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Apps development for Android step by step

Lesson 0.9: Android app life from onCreate to onDestroy – what happens when we start app (and what are “activities”)

Android apps are built from activities. Activity is a set of actions visible on the screen (usually it takes whole screen, but it could be in a window). The app could have many activities. For instance a music player has a main menu activity, album list activity, song play activity etc. So activity is a combination of user interface and some functions.

In the previous lesson we opened MainActivity Java file. This activity is presented to a user when you start an app. Our simple Hello world! app has only one activity, but later we will learn how to add more activities and switch between them.

Every activity has its lifecycle. So it knows what to do at start and what to do when it finishes. There are three states of life: running (called also resumed), paused and stopped. When activity switches from one state to another it sends notification (lifecycle callback), so you could react to it.

The life of activity begins with onCreate() callback method. At this stage it isn’t yet visible to a user and you have a time to prepare everything, like decide what would be presented on the screen. Then is called onStart() method – this is a moment when activity is shown to user so everything should be ready.

When you switch to another activity (or app) onStop() is called. This is a good time to save a user data added when activity was running. Though activity is stopped it’s still in device memory. You could come back to it and continue what you were doing. So it’s a different situation than starting activity that’s why there is separate method onRestart().

That’s not all yet. If you put away a device for a while it would go to sleep. The activity is still on the screen, but it’s not activity – this would trigger onPause() method. When you touch a screen to wake a device onResume() is called. And finally when the activity is stopped and device memory it uses is needed for another activities it would be “killed” what’s confirm by onDestroy().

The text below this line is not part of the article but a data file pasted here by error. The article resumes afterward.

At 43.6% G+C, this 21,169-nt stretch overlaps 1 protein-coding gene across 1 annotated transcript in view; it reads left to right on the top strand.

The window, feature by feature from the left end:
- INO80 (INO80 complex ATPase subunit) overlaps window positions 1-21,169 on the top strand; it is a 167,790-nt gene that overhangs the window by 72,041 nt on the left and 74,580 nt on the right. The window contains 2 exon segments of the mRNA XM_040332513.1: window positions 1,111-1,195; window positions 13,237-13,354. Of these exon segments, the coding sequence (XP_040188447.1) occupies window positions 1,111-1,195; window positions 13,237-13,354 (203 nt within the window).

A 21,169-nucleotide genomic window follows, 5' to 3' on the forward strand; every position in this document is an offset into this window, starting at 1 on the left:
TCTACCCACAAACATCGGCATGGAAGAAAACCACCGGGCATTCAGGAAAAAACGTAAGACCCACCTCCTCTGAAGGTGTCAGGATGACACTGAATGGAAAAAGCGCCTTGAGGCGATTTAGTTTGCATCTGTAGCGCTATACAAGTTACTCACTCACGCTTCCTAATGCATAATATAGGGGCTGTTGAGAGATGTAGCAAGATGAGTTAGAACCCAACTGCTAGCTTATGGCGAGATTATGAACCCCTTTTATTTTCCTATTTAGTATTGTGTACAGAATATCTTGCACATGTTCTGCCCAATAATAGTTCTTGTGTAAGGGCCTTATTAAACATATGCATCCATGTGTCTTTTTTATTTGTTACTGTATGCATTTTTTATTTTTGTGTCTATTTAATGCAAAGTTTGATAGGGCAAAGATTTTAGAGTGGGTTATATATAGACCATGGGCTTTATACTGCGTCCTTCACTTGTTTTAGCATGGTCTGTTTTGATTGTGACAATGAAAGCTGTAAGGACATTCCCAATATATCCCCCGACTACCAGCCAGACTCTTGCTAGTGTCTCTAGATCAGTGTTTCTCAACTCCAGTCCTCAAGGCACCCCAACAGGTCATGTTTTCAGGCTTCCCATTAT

It could seem a bit complicated, but there are two good messages:

  • firstly Google created nice graphics showing activity lifecycle and methods related to every transition so it easier to understand it (see tem below),
  • secondly in most cases you would need to take care only about things that happen at the beginning so at onCreate(). Android system takes care about the rest.
This is a whole Android activity lifecycle illustrating all states and callback methods (Photo credit by Google)

This is a whole Android activity lifecycle illustrating all states and callback methods (Photo credit by Google)

This is the same Android activity lifecycle, but showed as a pyramid. Usually the most actions we have to do at onCreate() method (Photo credit by Google)

This is the same Android activity lifecycle, but showed as a pyramid. Usually the most actions we have to do at onCreate() method (Photo credit by Google)

Now it’s a good time to look again at our Hello world! app and callback methods inside it. You could learn how to open MainActivity file from the previous lesson.

This is an original code of MainActivity:

We will not yet go deeply into Java, but have a look at two lines. Line 7 states that MainActivity is an activity (every activity has to extend Activity class, what would be explained later).

And line 10 starts onCreate() method. When the app is started just one important thing happens – the layout from activity_main.xml is displayed on a screen. For showing specific layout file we use:

Letter R refers to resources, so data collected in res folder mentioned in previous lesson. Layout refers to layout subfolder of res. And finally we have to give a name of a layout file we want to display (but without its extension).

There is one command before:

To make it simple it recreates the state of the app when you change orientation of device. When you start the app savedInstanceState is empty so nothing happens, but when you rotate a smartphone or tablet  Android saves the state of activity to so called Bundle and then reload it. So if you modify something on the screen when it was vertical it would be visible on horizontal even though layout could be different. Fortunately, we don’t have to bother about it, just always add this line to onCreate().

As you can see there are not any other callback methods (like onStop or onPause) in the code. It means that system would take care about them on its own.

Summary: We need activities to interact with the user. Activity has a lifecycle from onCreate() to onDestroy(). Especially the first method is important as it allows us to decide what would happen when user starts an activity. When users click an app icon it starts so called main activity (if you have a few activities, you declare which one is main – in a new project it’s called MainActivity). At least it should display layout using setContentView() method.

In the next lessons we try to understand main Java concepts, like objects and classes.

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